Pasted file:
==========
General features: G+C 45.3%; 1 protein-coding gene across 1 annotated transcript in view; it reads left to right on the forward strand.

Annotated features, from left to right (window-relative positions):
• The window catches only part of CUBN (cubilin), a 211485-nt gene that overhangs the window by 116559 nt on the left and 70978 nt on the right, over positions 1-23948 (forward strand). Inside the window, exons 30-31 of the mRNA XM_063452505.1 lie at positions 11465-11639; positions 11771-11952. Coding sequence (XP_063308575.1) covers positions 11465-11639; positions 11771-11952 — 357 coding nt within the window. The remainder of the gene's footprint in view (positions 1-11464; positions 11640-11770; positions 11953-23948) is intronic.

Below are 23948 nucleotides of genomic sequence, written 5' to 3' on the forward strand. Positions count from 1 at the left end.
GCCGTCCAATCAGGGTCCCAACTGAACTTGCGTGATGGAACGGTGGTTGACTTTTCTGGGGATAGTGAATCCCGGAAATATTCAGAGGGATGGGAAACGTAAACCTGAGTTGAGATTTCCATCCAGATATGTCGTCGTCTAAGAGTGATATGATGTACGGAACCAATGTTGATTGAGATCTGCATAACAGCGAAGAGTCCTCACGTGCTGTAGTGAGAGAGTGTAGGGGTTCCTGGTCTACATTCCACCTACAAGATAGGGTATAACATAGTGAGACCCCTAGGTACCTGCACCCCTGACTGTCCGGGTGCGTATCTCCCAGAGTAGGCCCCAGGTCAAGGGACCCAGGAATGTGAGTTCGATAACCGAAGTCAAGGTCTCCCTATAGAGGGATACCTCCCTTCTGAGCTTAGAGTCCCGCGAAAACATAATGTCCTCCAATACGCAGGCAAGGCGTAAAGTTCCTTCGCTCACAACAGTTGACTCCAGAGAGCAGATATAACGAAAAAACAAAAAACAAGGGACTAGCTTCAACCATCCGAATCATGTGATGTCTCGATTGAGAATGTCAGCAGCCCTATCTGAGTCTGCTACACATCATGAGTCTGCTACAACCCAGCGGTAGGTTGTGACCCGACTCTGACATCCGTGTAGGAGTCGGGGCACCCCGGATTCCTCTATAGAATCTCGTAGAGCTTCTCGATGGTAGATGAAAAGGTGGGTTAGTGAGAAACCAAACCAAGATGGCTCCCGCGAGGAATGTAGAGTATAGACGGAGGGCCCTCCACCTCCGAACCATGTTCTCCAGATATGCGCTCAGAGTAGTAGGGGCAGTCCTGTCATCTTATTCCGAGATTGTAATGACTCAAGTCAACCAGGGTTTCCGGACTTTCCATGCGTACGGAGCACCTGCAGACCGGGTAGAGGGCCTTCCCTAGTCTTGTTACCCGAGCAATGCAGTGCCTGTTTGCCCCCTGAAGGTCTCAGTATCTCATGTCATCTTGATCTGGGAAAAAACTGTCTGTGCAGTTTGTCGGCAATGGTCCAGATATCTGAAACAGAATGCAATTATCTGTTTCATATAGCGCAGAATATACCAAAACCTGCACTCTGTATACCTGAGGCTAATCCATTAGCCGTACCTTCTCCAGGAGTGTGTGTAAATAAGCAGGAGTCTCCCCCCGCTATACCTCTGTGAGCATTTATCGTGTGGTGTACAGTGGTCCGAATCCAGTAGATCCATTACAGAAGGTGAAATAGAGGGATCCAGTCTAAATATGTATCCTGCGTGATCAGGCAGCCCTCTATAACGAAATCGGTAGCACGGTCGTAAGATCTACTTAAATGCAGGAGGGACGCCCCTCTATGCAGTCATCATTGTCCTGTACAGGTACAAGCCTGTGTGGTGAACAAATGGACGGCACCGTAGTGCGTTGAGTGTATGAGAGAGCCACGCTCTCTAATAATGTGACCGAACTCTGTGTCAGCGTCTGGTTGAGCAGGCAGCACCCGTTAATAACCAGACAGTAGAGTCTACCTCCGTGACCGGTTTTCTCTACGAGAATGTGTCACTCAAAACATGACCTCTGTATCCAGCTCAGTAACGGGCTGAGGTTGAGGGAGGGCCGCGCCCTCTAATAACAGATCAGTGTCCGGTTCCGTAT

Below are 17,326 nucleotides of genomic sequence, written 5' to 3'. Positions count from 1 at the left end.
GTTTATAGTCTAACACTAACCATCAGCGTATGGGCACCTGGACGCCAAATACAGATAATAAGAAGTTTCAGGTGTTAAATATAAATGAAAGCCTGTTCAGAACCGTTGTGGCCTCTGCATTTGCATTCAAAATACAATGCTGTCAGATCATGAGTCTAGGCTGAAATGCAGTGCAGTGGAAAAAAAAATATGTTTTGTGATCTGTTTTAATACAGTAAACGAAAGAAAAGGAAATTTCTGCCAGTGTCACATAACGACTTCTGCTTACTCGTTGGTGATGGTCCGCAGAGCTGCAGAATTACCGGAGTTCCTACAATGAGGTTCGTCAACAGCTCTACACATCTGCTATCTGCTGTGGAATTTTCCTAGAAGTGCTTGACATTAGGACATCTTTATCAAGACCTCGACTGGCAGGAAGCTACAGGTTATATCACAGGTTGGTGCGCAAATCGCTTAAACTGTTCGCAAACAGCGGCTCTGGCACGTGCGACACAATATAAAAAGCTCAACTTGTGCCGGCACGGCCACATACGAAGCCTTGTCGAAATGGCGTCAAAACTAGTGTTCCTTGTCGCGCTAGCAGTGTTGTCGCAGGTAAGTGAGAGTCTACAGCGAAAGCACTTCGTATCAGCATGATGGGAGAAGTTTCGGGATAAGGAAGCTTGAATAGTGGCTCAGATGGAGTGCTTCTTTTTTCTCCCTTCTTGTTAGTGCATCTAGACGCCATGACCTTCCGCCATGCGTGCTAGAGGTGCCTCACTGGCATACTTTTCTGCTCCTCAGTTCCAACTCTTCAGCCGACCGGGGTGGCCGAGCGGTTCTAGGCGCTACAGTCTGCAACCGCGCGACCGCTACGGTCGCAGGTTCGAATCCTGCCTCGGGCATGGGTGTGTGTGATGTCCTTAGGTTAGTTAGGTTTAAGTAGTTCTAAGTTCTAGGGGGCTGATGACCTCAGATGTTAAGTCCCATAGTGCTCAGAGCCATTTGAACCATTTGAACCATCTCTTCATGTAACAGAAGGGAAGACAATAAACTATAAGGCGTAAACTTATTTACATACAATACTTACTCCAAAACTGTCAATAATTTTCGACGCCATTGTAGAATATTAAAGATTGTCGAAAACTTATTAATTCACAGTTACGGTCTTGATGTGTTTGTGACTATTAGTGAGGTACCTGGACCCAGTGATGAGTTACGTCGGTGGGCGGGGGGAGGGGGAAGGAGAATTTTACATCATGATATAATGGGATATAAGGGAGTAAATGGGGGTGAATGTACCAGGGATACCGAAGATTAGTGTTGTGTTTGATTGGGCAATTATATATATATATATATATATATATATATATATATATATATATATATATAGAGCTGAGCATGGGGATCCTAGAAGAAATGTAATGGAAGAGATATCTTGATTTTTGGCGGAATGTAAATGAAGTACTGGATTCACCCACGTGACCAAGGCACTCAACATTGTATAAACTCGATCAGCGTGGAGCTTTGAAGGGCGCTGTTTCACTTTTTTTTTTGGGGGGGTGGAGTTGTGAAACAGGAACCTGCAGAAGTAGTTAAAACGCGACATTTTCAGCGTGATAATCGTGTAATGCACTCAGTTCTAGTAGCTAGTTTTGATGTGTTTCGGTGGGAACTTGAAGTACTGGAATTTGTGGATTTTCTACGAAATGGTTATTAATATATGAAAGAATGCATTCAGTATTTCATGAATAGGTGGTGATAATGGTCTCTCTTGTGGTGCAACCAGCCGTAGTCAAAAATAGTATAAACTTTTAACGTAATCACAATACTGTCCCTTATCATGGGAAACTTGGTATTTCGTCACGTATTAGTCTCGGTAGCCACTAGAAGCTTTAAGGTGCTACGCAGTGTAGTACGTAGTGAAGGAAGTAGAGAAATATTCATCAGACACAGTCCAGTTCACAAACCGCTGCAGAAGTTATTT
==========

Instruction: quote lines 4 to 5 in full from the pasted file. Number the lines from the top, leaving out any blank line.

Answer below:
Below are 23948 nucleotides of genomic sequence, written 5' to 3' on the forward strand. Positions count from 1 at the left end.
GCCGTCCAATCAGGGTCCCAACTGAACTTGCGTGATGGAACGGTGGTTGACTTTTCTGGGGATAGTGAATCCCGGAAATATTCAGAGGGATGGGAAACGTAAACCTGAGTTGAGATTTCCATCCAGATATGTCGTCGTCTAAGAGTGATATGATGTACGGAACCAATGTTGATTGAGATCTGCATAACAGCGAAGAGTCCTCACGTGCTGTAGTGAGAGAGTGTAGGGGTTCCTGGTCTACATTCCACCTACAAGATAGGGTATAACATAGTGAGACCCCTAGGTACCTGCACCCCTGACTGTCCGGGTGCGTATCTCCCAGAGTAGGCCCCAGGTCAAGGGACCCAGGAATGTGAGTTCGATAACCGAAGTCAAGGTCTCCCTATAGAGGGATACCTCCCTTCTGAGCTTAGAGTCCCGCGAAAACATAATGTCCTCCAATACGCAGGCAAGGCGTAAAGTTCCTTCGCTCACAACAGTTGACTCCAGAGAGCAGATATAACGAAAAAACAAAAAACAAGGGACTAGCTTCAACCATCCGAATCATGTGATGTCTCGATTGAGAATGTCAGCAGCCCTATCTGAGTCTGCTACACATCATGAGTCTGCTACAACCCAGCGGTAGGTTGTGACCCGACTCTGACATCCGTGTAGGAGTCGGGGCACCCCGGATTCCTCTATAGAATCTCGTAGAGCTTCTCGATGGTAGATGAAAAGGTGGGTTAGTGAGAAACCAAACCAAGATGGCTCCCGCGAGGAATGTAGAGTATAGACGGAGGGCCCTCCACCTCCGAACCATGTTCTCCAGATATGCGCTCAGAGTAGTAGGGGCAGTCCTGTCATCTTATTCCGAGATTGTAATGACTCAAGTCAACCAGGGTTTCCGGACTTTCCATGCGTACGGAGCACCTGCAGACCGGGTAGAGGGCCTTCCCTAGTCTTGTTACCCGAGCAATGCAGTGCCTGTTTGCCCCCTGAAGGTCTCAGTATCTCATGTCATCTTGATCTGGGAAAAAACTGTCTGTGCAGTTTGTCGGCAATGGTCCAGATATCTGAAACAGAATGCAATTATCTGTTTCATATAGCGCAGAATATACCAAAACCTGCACTCTGTATACCTGAGGCTAATCCATTAGCCGTACCTTCTCCAGGAGTGTGTGTAAATAAGCAGGAGTCTCCCCCCGCTATACCTCTGTGAGCATTTATCGTGTGGTGTACAGTGGTCCGAATCCAGTAGATCCATTACAGAAGGTGAAATAGAGGGATCCAGTCTAAATATGTATCCTGCGTGATCAGGCAGCCCTCTATAACGAAATCGGTAGCACGGTCGTAAGATCTACTTAAATGCAGGAGGGACGCCCCTCTATGCAGTCATCATTGTCCTGTACAGGTACAAGCCTGTGTGGTGAACAAATGGACGGCACCGTAGTGCGTTGAGTGTATGAGAGAGCCACGCTCTCTAATAATGTGACCGAACTCTGTGTCAGCGTCTGGTTGAGCAGGCAGCACCCGTTAATAACCAGACAGTAGAGTCTACCTCCGTGACCGGTTTTCTCTACGAGAATGTGTCACTCAAAACATGACCTCTGTATCCAGCTCAGTAACGGGCTGAGGTTGAGGGAGGGCCGCGCCCTCTAATAACAGATCAGTGTCCGGTTCCGTAT